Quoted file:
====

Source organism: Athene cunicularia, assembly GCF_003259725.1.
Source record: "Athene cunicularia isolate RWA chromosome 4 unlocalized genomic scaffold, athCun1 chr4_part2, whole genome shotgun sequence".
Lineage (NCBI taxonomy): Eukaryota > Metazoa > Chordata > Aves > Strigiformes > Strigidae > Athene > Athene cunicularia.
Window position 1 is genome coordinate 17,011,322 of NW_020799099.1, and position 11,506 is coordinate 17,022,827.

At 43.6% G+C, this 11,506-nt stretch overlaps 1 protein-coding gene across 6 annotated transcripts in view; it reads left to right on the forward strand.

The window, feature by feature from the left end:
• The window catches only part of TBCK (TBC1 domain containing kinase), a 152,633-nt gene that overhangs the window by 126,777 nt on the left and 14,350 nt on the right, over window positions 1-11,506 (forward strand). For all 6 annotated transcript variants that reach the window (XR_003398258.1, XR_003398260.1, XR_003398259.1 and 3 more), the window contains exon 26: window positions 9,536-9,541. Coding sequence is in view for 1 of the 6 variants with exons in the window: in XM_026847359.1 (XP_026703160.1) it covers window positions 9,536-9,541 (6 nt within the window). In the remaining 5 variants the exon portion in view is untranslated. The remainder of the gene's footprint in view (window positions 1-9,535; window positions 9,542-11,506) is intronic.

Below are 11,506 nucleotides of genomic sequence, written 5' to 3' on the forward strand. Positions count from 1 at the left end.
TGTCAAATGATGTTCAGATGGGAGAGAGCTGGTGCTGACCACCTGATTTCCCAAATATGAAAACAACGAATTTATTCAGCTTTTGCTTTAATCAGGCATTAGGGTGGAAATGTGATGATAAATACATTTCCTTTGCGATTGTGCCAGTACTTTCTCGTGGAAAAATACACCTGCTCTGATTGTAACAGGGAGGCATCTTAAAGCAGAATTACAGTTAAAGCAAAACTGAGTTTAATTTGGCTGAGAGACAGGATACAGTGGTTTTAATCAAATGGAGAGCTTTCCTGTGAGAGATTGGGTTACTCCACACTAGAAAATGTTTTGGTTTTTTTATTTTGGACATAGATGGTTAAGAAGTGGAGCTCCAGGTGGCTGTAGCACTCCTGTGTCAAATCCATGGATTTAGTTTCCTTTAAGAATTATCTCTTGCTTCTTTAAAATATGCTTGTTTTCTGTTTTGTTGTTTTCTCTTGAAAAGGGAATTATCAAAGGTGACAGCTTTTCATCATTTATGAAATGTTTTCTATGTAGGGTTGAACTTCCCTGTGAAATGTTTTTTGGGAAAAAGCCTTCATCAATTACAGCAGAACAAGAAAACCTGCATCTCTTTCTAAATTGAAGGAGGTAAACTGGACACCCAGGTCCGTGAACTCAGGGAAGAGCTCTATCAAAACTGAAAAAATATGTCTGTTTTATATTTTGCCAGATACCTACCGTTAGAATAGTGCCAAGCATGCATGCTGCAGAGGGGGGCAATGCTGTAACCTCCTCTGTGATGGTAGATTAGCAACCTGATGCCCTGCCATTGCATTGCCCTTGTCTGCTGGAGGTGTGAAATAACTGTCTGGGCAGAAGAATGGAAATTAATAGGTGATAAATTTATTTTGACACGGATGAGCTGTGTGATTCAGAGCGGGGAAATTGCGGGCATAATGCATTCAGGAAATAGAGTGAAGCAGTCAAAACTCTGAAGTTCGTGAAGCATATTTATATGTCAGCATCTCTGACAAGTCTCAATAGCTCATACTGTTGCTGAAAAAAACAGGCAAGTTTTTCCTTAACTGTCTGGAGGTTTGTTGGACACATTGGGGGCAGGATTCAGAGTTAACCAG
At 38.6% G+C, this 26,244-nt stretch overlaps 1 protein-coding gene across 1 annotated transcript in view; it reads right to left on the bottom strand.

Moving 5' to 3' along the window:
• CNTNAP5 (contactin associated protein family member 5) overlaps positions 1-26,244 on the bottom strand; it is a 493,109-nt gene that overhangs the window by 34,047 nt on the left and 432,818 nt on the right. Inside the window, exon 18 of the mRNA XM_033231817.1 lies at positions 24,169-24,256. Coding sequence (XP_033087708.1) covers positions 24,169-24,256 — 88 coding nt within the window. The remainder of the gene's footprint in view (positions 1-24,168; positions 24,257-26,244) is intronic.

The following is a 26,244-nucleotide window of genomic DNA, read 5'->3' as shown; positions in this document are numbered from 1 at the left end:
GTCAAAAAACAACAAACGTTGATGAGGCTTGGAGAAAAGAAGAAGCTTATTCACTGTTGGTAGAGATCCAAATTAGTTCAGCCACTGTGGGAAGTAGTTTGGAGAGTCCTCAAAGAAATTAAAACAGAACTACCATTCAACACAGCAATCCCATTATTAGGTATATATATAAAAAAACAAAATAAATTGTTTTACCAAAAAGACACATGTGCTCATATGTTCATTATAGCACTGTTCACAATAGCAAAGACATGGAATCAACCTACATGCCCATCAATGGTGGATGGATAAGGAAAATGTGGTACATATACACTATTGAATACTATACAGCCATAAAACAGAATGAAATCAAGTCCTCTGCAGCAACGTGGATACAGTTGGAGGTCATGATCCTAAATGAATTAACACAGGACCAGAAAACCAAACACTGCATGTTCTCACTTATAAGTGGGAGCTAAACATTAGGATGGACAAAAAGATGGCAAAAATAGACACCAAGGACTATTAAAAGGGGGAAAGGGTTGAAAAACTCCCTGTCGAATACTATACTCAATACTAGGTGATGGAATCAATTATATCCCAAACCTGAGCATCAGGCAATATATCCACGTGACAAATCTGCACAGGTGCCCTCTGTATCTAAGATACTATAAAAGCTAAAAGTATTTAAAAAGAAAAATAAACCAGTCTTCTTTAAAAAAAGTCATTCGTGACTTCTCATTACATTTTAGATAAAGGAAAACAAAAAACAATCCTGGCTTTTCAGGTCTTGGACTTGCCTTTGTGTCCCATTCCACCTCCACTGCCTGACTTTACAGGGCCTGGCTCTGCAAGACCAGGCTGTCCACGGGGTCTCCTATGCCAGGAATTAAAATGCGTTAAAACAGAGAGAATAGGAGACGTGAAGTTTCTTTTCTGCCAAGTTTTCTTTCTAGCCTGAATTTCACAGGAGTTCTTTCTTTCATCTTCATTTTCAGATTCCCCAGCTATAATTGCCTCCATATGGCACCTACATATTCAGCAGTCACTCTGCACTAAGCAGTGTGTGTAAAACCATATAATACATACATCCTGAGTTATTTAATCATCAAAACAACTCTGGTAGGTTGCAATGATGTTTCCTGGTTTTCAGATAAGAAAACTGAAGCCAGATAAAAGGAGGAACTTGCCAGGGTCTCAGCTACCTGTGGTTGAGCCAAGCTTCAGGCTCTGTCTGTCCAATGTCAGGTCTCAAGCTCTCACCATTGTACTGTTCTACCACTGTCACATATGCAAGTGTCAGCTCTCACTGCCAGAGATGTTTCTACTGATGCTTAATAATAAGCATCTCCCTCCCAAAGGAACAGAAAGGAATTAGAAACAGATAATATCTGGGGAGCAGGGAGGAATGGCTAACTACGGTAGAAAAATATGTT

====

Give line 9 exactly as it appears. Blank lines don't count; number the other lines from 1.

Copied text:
TGTCAAATGATGTTCAGATGGGAGAGAGCTGGTGCTGACCACCTGATTTCCCAAATATGAAAACAACGAATTTATTCAGCTTTTGCTTTAATCAGGCATTAGGGTGGAAATGTGATGATAAATACATTTCCTTTGCGATTGTGCCAGTACTTTCTCGTGGAAAAATACACCTGCTCTGATTGTAACAGGGAGGCATCTTAAAGCAGAATTACAGTTAAAGCAAAACTGAGTTTAATTTGGCTGAGAGACAGGATACAGTGGTTTTAATCAAATGGAGAGCTTTCCTGTGAGAGATTGGGTTACTCCACACTAGAAAATGTTTTGGTTTTTTTATTTTGGACATAGATGGTTAAGAAGTGGAGCTCCAGGTGGCTGTAGCACTCCTGTGTCAAATCCATGGATTTAGTTTCCTTTAAGAATTATCTCTTGCTTCTTTAAAATATGCTTGTTTTCTGTTTTGTTGTTTTCTCTTGAAAAGGGAATTATCAAAGGTGACAGCTTTTCATCATTTATGAAATGTTTTCTATGTAGGGTTGAACTTCCCTGTGAAATGTTTTTTGGGAAAAAGCCTTCATCAATTACAGCAGAACAAGAAAACCTGCATCTCTTTCTAAATTGAAGGAGGTAAACTGGACACCCAGGTCCGTGAACTCAGGGAAGAGCTCTATCAAAACTGAAAAAATATGTCTGTTTTATATTTTGCCAGATACCTACCGTTAGAATAGTGCCAAGCATGCATGCTGCAGAGGGGGGCAATGCTGTAACCTCCTCTGTGATGGTAGATTAGCAACCTGATGCCCTGCCATTGCATTGCCCTTGTCTGCTGGAGGTGTGAAATAACTGTCTGGGCAGAAGAATGGAAATTAATAGGTGATAAATTTATTTTGACACGGATGAGCTGTGTGATTCAGAGCGGGGAAATTGCGGGCATAATGCATTCAGGAAATAGAGTGAAGCAGTCAAAACTCTGAAGTTCGTGAAGCATATTTATATGTCAGCATCTCTGACAAGTCTCAATAGCTCATACTGTTGCTGAAAAAAACAGGCAAGTTTTTCCTTAACTGTCTGGAGGTTTGTTGGACACATTGGGGGCAGGATTCAGAGTTAACCAG